This paper begins with the slightly tinted reflections of an urban landscape, seen through the vertical windows outside of an elevator shaft. Moving down, a reflected city is revealed – narrow and high, skewed and dreamy, fragmented pieces of an American cliché, freeway, lawn, stop sign, high-rise, car, sidewalk – a city of distanced otherness, generated by rays of light bouncing of the cylinder shaped envelope of glass. It could be the opening scene of Michelangelo Antonioni’s “La Notte”, a safe-haven for cineastes and architects, but it is in fact the Westin Bonaventure Hotel (Architect: John Portman & Associates) in downtown Los Angeles, a canonical love-to-hate project for the theorists of postmodernity in the 1980’s.
Acknowledging but steering away from Fredric Jameson’s critique of this project as a “placeless disassociation”, the paper instead follows the trajectory of Norman Klein, embracing the reflective elements in John Portman’s work as scripted spaces of special effects. Just like the staircase, the railing and the furniture, the paper argues, the reflections from the elevator shafts, the empty office windows and the water pools contribute to the production of affect in this foyer.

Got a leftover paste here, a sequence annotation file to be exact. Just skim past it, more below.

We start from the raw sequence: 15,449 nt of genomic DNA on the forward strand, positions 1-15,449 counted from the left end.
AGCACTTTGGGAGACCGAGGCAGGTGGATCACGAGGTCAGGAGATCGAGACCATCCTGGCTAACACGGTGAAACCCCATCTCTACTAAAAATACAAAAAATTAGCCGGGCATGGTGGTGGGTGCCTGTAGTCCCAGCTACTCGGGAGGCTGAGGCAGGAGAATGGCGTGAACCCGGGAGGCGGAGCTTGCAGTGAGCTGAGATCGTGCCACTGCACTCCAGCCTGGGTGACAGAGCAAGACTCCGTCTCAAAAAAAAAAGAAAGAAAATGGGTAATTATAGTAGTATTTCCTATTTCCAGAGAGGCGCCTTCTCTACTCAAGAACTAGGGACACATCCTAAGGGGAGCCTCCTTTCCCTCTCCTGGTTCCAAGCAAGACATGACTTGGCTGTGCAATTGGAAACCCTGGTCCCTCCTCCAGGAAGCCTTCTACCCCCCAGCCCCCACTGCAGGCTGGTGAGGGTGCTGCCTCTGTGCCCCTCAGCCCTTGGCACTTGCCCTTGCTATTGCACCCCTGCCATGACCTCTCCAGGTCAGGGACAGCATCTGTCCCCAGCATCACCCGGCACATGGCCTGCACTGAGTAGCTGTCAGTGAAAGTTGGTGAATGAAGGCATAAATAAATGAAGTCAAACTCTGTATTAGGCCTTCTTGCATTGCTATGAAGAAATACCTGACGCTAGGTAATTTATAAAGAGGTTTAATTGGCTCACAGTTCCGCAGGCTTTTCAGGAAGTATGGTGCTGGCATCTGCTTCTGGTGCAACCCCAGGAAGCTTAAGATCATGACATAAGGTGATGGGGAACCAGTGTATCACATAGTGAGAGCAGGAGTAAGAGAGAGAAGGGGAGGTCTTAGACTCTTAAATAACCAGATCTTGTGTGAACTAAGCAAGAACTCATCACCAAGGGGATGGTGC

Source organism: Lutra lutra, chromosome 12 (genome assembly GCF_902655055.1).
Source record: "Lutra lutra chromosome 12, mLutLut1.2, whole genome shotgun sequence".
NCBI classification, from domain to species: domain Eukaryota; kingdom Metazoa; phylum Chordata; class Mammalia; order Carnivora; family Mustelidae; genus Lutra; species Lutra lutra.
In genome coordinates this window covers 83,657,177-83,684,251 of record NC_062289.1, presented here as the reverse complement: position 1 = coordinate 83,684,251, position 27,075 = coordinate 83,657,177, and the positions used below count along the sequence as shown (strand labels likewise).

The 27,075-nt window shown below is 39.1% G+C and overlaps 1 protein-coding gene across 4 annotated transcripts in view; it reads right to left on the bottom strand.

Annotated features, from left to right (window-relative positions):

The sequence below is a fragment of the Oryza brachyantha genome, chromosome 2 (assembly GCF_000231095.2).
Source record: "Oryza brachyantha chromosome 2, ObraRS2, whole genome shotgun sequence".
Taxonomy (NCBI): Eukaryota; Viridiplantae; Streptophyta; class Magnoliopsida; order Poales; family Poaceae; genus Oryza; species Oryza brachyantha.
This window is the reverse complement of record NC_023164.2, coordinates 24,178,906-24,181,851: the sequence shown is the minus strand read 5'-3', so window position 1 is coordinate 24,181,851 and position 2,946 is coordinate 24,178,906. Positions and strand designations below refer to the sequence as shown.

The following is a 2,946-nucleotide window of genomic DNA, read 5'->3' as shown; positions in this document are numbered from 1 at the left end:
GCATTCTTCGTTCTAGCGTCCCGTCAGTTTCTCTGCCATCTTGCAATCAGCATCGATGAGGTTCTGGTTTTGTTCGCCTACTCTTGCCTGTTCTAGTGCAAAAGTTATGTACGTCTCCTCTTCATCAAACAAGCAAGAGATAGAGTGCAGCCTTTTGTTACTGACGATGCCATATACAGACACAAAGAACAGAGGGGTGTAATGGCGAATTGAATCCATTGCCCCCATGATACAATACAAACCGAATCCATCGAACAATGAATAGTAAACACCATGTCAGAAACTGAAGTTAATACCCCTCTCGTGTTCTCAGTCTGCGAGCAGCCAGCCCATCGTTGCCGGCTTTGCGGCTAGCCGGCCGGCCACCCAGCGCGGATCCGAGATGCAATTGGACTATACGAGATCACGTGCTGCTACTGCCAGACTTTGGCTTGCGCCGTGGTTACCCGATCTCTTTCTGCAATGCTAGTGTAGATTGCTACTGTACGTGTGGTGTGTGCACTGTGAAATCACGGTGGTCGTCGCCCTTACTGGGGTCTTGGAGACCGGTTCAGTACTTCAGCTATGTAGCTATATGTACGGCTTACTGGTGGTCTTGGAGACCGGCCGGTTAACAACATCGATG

Following this the paper asks what a material semiotics for the mirror entails, and what the reflector does in relation to other agents of the foyer space – such as humans, stairs, landings, columns and doors? How can the reflector be seen as an operator in the scripted spaces of the hotel foyer? What are the potential strategies for using the reflector of these spaces for the introduction of incompatible perspectives and purposes?
The paper then intentionally sidetracks into a discussion on the Camera Lucida and the Black Mirror (Claude Glass) as mechanical operators for the physical act of looking into a condition of otherness. Instead of addressing the unavoidable loss of meaning in the process of transcribing the object to a projected image, the paper takes great interest in the performativity of the image in itself, especially in relation to the foyer. Following this historical excursion, the paper returns to Portman’s hotel, applying the perspectival instruments of the past onto the spaces of the foyer and speculates on how the black mirror can be used to produce reflections of otherness in this luxurious time-space. The paper ends with a note on Jacques Rancière’s work on the aesthetic sensibility, and a discussion on ways for the reflector to become an operative instrument for the introduction of a previously unseen sensorium in the space of the foyer.